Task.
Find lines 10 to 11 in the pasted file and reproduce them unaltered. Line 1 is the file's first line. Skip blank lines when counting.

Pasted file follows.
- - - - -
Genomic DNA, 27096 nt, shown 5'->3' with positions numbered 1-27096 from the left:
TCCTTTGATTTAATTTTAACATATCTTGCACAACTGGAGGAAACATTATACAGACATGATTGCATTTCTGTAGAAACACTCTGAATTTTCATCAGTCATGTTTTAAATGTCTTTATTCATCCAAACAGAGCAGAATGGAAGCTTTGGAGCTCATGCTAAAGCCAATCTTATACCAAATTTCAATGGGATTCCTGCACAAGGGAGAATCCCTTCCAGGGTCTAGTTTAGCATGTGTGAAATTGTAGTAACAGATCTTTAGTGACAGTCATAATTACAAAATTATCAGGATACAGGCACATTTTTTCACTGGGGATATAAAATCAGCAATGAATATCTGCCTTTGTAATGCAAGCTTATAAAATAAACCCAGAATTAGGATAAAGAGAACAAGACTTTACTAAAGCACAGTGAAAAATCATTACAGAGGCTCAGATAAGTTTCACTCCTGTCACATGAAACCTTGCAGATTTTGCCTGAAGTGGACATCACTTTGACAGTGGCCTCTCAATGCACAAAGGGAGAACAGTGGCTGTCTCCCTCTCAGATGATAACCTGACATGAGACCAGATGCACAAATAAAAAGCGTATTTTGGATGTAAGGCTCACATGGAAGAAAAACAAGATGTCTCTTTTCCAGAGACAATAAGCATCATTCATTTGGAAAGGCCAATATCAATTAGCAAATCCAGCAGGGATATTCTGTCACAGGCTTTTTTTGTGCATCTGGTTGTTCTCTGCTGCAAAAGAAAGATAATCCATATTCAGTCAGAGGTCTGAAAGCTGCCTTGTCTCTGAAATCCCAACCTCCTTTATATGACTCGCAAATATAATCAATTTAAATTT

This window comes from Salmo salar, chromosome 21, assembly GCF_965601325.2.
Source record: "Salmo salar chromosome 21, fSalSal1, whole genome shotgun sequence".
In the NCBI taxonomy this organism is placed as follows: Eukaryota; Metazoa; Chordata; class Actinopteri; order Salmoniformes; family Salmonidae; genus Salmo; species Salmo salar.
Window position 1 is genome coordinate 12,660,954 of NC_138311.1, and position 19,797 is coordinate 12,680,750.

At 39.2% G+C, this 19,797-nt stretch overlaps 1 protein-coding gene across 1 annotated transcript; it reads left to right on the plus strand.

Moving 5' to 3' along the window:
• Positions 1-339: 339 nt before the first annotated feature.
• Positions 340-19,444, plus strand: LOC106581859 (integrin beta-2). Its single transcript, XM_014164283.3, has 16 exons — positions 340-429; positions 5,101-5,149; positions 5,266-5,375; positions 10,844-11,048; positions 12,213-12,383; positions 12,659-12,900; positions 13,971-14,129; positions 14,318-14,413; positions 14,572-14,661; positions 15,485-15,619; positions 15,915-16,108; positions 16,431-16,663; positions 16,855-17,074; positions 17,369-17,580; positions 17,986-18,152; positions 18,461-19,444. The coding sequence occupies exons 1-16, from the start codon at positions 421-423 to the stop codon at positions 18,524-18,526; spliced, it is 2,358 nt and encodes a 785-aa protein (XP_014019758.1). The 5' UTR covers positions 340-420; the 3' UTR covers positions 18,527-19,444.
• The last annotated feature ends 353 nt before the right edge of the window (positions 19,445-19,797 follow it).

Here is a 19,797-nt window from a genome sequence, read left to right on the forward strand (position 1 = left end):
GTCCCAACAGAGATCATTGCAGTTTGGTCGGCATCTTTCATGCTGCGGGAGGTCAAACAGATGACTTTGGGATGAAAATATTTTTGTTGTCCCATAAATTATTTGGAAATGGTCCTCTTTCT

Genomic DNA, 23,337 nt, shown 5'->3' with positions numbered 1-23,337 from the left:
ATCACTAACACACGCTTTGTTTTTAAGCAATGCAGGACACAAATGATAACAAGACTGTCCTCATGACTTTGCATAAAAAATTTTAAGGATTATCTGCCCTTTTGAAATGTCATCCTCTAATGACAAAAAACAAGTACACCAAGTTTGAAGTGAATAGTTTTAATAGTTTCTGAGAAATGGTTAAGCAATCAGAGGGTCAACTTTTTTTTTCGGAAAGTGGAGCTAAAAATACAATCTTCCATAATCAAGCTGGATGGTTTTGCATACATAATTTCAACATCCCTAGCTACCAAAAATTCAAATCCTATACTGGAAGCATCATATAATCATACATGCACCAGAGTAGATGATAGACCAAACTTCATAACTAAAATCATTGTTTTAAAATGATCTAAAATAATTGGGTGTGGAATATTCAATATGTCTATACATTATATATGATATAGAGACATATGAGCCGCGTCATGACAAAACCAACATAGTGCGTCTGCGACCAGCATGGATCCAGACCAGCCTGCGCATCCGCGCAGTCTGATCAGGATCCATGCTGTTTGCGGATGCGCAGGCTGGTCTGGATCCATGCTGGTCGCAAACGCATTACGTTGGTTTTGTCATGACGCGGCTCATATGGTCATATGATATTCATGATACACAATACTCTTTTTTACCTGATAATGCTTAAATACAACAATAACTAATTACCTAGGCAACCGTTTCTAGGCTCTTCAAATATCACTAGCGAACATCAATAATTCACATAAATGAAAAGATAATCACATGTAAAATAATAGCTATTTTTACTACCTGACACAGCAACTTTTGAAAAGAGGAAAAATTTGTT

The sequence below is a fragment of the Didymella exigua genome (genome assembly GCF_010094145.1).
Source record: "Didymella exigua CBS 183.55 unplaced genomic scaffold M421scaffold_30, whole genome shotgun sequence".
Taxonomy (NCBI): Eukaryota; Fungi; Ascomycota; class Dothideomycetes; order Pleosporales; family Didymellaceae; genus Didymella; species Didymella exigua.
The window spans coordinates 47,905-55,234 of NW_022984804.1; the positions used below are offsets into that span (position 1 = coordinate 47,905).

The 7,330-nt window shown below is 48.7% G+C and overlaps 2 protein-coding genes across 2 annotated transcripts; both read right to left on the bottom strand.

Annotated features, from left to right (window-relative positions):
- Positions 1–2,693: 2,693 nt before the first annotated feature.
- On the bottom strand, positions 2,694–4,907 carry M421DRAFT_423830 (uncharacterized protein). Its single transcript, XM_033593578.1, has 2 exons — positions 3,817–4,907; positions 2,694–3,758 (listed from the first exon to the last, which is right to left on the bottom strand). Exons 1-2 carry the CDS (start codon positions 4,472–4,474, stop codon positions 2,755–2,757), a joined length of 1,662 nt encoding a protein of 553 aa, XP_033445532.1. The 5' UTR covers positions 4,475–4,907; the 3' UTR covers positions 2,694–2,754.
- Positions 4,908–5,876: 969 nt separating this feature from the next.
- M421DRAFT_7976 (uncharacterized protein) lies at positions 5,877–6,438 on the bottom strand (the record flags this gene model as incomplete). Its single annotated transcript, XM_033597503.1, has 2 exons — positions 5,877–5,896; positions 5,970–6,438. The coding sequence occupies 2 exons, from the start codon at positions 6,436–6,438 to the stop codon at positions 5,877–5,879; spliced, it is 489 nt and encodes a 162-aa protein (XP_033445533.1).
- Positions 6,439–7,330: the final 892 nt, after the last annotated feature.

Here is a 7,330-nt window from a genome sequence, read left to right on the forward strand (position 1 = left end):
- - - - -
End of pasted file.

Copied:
• Positions 340-19,444, plus strand: LOC106581859 (integrin beta-2). Its single transcript, XM_014164283.3, has 16 exons — positions 340-429; positions 5,101-5,149; positions 5,266-5,375; positions 10,844-11,048; positions 12,213-12,383; positions 12,659-12,900; positions 13,971-14,129; positions 14,318-14,413; positions 14,572-14,661; positions 15,485-15,619; positions 15,915-16,108; positions 16,431-16,663; positions 16,855-17,074; positions 17,369-17,580; positions 17,986-18,152; positions 18,461-19,444. The coding sequence occupies exons 1-16, from the start codon at positions 421-423 to the stop codon at positions 18,524-18,526; spliced, it is 2,358 nt and encodes a 785-aa protein (XP_014019758.1). The 5' UTR covers positions 340-420; the 3' UTR covers positions 18,527-19,444.
• The last annotated feature ends 353 nt before the right edge of the window (positions 19,445-19,797 follow it).